Harvard University student John “Jack” Kocsis has received some eyerolls and sneers from peers this month after prominently affixing a Bush/Cheney ’04 campaign sticker to the back of his laptop during the first week of school.
As far as Kocsis is concerned, that’s the whole point.
The sticker serves as a conversation starter – what he calls “old-fashioned political agitation” – in an attempt to engage the many liberal students at Harvard in a spirited debate on whether there’s any difference between the current administration and the previous one.
“If there is one thing liberals always say is, ‘Oh, Bush/Cheney was the worst president in history,’ ” Kocsis said in an interview with The College Fix. “But we’ve just sort of had this continual aggrandizement of the national security state with President Obama.”
That’s what he tells fellow students if they pester him about his sticker. The 20-year-old government major will argue to students, for example, that Obama has harnessed the controversial Patriot Act – passed by President Bush with bipartisan Congressional support in the wake of 9/11 – to vastly increase domestic spy tactics.
Indeed, the existence of the Patriot Act runs antithesis to Obama’s campaign promises, let alone the National Security Agency’s unconstitutional monitoring of American’s personal electronic communications, he said.
“Everyone now is in a state of, ‘OK – we are all being watched by the government, they can read anyone’s emails,’ ” Kocsis says. “That’s scary.”
He also mentions to peers the seemingly never-ending war against terror in the Middle East. He throws in talk of drone strikes and unchecked Guantanamo Bay detentions under Obama. He tosses in how lobbyists frequent the White House, and how the guy who promised to be the most transparent president in history is quite the opposite. The fact that Obama wanted to bomb Syria? Case closed.
“When Obama came into power he made no effort to rein in the size and scope of national security,” Kocsis said. “It’s a real shame. He was given a Nobel Peace Prize but has done nothing, in my opinion, for the call of world peace.”
Granted, Kocsis is a well-known Republican on campus. He writes a bi-monthly political column for The Harvard Crimson, is secretary for the Massachusetts Alliance of College Republicans, and has helped with numerous political campaigns, including Mitt Romney’s recent presidential bid, as he works toward a possible career as a political consultant.
In explaining his decision to put the Bush/Cheney sticker on his laptop in a recent column in The Crimson, Kocsis wrote “while the ubiquity of bleeding heart liberals at an Ivy League university was not unexpected upon my arrival in Cambridge two years ago, it quickly became obvious to me that steadfast support for President Obama springs from something deeper than a young idealist with a supposedly intransigent moral compass becoming disgusted about Bush’s ever-expanding surveillance state.”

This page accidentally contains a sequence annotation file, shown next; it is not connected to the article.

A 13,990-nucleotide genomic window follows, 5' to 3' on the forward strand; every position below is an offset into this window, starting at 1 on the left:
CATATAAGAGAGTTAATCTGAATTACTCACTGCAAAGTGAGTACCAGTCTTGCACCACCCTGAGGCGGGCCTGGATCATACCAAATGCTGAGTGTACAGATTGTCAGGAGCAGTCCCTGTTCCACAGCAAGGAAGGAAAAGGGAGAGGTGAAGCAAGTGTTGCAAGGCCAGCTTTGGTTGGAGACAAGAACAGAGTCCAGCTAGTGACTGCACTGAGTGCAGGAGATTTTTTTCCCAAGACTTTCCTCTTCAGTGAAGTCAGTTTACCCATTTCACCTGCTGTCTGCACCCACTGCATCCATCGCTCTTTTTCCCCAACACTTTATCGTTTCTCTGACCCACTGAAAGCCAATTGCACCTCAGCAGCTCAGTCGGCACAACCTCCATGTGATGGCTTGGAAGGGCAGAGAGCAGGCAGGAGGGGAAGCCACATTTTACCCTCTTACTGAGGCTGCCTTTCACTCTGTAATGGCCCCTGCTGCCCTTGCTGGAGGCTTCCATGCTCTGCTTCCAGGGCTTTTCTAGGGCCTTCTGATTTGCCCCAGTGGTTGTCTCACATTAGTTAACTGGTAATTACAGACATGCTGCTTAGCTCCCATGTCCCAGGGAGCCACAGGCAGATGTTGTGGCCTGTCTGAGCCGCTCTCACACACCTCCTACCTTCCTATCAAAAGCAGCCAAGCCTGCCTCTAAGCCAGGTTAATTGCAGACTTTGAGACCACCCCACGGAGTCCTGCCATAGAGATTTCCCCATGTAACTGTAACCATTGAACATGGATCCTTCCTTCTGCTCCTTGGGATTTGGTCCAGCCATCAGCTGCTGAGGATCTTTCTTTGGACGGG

“Continued support for Obama in liberal circles is truly stunning, especially considering this summer’s revelations about the administration’s blatant disregard for privacy and fundamental liberties. … Obama seems to believe he has not only the authority to kill potentially dangerous Americans but also the power to spy on every single one of them.”
Kocsis has received some positive feedback from the Bush/Cheney sticker.
“I have gotten a lot of compliments from people who have seen the sticker and say it’s a really good point,” he said.
Kocsis is a self-described moderate, and aligns himself with what he describes as the “libertarian non-interventionist inkling that has been on the rise in Republican Party.” With that, he’s more laissez-faire on social issues. He supports gay-marriage, for example.
But when it comes to Obama, he’s ready to take on peers at one of the nation’s most preeminent private universities.
“I’ve reconciled my conservative upbringing with sort of this very liberal atmosphere … and have come up with a viewpoint that I think can be more widely appreciated,” he said. “I support free market economics more than anyone else.”
Kocsis acknowledges, however, that his brand of conservatism is accepted at Harvard.
“It’s OK to be a Republican here if you are a certain type of Republican that liberals can say, ‘Oh, you are moderate, you are in favor of gay marriage, you are in favor of amnesty,’ ” Kocsis said.
Yet at times even Kocsis gets uncomfortable. He cited a class he took his freshman year that hammered home the notion that “you can’t reason with conservatives because they are intellectually inferior.”
“That really bothered me,” he said.
This year, he’s glad to be in a class taught by the great Professor Harvey Mansfield, and said he takes a more proactive role in vetting classes before he enrolls.
“Of course you have classes that are left,” he said, “but if you dictate your own academic experience, there is a possibility for a well-rounded education.”
Jennifer Kabbany is associate editor of The College Fix.
IMAGE: Courtesy Photo